Ever wondered how artists draw those tiny white lines in a pencil drawing? How do you draw whiskers? It looks insanely difficult, doesn’t it? But in actual fact, it’s incredibly easy, once you know how.
There are three reliable ways of creating white lines in a pencil drawing. Score the paper with a blunt tool, shade over the indent and it leaves a white line. Use the very sharpest edge of an eraser pen to swipe the drawing to make a thin white line. And use a battery eraser pen, sharpened to a point, to draw a fine white line.
I use all three methods and each has its place. I’ll start with the indenting technique I used when I first got started, then explain why the Tombo-Mono eraser pen is far better, and finish with the battery eraser pen I use now, and that was a game-changer. Keep reading.
Make White Lines in a Pencil Drawing By Indenting The Paper
When I discovered this method I was convinced that I’d made a giant leap forward. I could now produce thin, sharp, white lines, in a way that was previously impossible.
How had I managed before? Did I really draw two parallel lines and shade around them? What a fool.
Now my work was on a different level, or so I thought.
You see this method is great when it works, and a dog’s dinner when it doesn’t. It’s inherently dodgy. Think about it, the technique involves ruining the paper itself. That’s one hell of a risk to take.
Having said that, it’s a great technique when used judiciously.
Indent (Score) the Paper
The idea is simple. You plan out the drawing beforehand and before you do any shading, you score the lines into the paper. For this technique to work properly you must know exactly where you intend to place those white lines.
The lines appear as you shade over the indents with the side of the pencil. It’s like magic. The white lines are crisp and clean. There’s no other way you can get a line to look this white.
If, later on, you want to add some white lines by rubbing out an area of graphite and scoring the paper again, the line will be a faint grey. You will lose the ‘zing’. That’s OK, if that’s what you want, but otherwise don’t be surprised if it looks dull.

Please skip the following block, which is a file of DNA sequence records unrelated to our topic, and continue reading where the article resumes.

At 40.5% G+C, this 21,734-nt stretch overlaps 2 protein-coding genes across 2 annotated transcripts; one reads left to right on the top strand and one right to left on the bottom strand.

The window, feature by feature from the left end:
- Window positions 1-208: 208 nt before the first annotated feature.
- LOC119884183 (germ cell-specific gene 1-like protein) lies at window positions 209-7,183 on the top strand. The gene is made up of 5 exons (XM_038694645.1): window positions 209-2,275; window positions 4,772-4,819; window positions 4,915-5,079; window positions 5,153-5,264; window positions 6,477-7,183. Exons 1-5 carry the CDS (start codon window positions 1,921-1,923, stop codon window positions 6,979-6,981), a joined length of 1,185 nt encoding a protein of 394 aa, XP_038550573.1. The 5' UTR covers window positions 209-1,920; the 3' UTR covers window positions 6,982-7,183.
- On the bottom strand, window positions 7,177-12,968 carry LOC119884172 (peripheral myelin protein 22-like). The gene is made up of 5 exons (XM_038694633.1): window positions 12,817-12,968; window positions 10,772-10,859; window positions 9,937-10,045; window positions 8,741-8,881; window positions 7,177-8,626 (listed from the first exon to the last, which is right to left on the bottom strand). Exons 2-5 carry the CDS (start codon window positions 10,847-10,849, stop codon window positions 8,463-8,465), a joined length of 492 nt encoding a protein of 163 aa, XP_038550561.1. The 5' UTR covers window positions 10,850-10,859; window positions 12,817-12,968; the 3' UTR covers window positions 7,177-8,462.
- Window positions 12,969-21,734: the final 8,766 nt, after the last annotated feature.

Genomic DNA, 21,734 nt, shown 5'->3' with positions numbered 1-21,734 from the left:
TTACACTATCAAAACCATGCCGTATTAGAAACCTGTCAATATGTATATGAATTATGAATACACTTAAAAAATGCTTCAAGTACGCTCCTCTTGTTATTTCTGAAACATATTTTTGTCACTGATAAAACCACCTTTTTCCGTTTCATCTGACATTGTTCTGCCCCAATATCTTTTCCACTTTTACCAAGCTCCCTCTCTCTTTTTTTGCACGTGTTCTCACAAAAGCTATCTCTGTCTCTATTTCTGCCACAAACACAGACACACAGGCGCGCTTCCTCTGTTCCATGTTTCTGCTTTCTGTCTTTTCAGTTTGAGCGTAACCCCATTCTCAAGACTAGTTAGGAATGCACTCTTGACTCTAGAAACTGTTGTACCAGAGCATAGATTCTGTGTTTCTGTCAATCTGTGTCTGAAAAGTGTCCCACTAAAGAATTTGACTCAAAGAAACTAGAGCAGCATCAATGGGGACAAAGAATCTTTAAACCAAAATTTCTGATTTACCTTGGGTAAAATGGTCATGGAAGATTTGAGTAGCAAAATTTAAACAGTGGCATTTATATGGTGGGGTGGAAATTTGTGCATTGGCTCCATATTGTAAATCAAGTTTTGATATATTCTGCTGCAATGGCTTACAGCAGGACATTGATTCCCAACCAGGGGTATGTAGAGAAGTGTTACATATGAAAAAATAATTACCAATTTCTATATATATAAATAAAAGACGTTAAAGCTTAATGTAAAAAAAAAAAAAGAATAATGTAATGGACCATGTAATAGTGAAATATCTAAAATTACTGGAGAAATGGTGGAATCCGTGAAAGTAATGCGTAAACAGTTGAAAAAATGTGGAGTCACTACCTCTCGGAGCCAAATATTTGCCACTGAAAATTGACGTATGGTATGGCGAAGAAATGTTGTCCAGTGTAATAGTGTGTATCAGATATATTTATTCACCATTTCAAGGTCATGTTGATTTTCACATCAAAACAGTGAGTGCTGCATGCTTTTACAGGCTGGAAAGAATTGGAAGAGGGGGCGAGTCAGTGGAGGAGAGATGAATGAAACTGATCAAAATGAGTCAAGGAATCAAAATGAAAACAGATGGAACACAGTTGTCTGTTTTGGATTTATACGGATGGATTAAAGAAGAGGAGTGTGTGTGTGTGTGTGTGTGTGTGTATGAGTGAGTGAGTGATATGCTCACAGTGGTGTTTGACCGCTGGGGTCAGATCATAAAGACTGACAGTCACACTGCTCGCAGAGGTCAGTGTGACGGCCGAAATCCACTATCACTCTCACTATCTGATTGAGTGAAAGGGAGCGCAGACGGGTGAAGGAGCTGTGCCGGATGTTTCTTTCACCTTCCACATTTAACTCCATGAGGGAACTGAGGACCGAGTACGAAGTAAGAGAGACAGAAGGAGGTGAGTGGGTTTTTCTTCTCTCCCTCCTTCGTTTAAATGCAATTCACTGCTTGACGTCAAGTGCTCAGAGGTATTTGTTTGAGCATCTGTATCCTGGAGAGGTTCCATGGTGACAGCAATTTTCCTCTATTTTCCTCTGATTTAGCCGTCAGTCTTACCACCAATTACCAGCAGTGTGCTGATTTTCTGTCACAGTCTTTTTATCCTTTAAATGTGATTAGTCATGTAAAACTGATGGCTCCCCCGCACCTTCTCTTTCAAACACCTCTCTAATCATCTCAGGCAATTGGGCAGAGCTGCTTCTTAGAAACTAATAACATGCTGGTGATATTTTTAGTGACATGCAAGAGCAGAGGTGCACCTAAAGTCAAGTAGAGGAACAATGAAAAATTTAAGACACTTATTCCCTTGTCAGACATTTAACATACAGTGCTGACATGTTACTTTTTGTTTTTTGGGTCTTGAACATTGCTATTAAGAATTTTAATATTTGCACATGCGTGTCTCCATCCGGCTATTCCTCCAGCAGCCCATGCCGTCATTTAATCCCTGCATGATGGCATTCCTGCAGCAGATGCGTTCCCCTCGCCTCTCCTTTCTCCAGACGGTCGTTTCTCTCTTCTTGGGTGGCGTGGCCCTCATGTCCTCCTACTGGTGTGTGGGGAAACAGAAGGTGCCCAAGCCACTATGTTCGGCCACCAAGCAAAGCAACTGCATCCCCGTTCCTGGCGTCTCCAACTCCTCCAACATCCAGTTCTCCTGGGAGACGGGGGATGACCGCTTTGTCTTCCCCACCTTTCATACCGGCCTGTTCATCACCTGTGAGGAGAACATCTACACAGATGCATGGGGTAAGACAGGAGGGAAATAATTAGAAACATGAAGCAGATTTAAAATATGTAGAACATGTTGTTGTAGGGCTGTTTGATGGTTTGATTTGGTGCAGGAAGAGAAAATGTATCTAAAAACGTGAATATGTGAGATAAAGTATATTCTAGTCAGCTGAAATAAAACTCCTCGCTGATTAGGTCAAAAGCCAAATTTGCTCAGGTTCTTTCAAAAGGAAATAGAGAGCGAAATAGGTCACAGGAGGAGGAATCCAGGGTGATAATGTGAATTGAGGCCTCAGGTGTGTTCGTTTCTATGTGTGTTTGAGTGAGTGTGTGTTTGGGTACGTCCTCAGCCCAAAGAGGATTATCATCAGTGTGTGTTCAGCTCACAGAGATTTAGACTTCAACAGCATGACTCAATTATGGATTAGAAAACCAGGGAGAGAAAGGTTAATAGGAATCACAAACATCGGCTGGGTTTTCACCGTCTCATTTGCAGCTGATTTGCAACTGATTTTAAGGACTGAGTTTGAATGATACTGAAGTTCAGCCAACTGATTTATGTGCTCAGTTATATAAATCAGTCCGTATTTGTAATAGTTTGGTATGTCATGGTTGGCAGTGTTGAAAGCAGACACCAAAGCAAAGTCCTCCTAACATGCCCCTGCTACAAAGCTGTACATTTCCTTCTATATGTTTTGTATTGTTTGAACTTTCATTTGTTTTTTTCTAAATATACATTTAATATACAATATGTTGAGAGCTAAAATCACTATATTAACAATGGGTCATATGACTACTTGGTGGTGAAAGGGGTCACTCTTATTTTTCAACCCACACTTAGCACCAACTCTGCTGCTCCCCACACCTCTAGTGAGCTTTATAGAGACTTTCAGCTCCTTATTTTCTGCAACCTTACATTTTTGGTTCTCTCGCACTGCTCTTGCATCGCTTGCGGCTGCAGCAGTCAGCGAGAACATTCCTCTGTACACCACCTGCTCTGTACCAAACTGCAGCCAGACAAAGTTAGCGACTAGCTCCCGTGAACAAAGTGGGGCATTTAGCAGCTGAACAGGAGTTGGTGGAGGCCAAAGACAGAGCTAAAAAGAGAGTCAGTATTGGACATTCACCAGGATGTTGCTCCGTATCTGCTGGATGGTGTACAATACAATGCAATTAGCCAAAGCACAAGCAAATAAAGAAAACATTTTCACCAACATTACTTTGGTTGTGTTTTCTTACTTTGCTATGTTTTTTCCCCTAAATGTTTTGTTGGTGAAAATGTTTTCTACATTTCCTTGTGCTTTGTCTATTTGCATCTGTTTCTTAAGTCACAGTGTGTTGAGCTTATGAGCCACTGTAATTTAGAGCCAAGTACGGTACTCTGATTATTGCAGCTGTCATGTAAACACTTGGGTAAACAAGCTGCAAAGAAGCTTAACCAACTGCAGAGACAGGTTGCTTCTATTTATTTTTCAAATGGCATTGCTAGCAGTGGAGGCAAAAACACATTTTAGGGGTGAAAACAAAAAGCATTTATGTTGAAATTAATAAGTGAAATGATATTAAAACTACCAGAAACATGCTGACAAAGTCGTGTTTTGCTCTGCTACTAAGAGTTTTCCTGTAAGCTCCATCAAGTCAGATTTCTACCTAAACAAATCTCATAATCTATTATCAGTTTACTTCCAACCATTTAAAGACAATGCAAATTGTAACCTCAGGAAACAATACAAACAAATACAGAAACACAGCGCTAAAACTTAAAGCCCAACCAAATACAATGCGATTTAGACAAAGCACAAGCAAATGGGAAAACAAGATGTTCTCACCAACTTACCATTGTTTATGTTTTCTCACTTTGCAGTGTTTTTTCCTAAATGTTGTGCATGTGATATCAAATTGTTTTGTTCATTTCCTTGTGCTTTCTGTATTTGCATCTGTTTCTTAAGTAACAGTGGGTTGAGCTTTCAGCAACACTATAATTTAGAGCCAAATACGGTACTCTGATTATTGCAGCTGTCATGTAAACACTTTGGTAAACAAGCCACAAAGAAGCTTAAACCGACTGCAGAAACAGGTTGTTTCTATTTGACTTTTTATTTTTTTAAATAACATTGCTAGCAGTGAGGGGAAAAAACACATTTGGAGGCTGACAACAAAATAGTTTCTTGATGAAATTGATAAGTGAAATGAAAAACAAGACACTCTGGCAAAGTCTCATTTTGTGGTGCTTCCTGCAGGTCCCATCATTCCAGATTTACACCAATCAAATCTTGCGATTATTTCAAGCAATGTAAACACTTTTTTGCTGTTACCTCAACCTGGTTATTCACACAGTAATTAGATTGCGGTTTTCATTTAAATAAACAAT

My first experiments using the indent method were made using a toothpick. The lines were super fine and very effective. Take a look at the monkey below. The cheek whiskers were all drawn using a toothpick.
Can you see how I managed to lighten the tone from the top of the head to the shoulders? The gradation makes the whiskers look fuller around the lower cheeks and chin. Look how thin the lines are over the shoulders.
What Things Go Wrong With The Indent Method?
If I had used the wrong tool to score the paper, the whiskers would not look real. The point was to scale, so it worked. Judging the right scale and choosing the right size tool is tricky.
At other times I’ve used an empty Biro or a knitting needle to score a larger line and latterly I’ve used a scoring tool, which is a metal needlepoint with a tiny ball at the nib.
These things go wrong:
- It’s not always easy to get a smooth tapering line
- Sometimes you don’t press hard enough for the indent to work properly
- Sometimes you misjudge where the line should go
- Occasionally you ‘kink’ the line and it looks weird
How to Correct Mistakes With The Indent Method
If you go badly wrong at the outline planning stage, you may as well start again. The time it takes to rescue the damage is not worth the effort. Otherwise, it is possible to disguise a mistake most of the time.
Let’s say you drew a wonky line and want to get rid of it. You can’t rub out the indent so you will have to use a sharp pencil point to draw inside the grove. Be careful to match the surrounding tones which may vary along the length.
Maybe the white line was too thick. Use a hard pencil point to draw a line along the shadow side of one edge.
To correct a wonky line, or kink, rub out the shading and redraw the line lightly where it went astray. Meticulously shade around the repair, then shade over the original clean groove as before. Disguise the kink with a darker lead and hopefully the mistake will vanish.
Make White Lines in Your Pencil Drawing By Using an Eraser Pen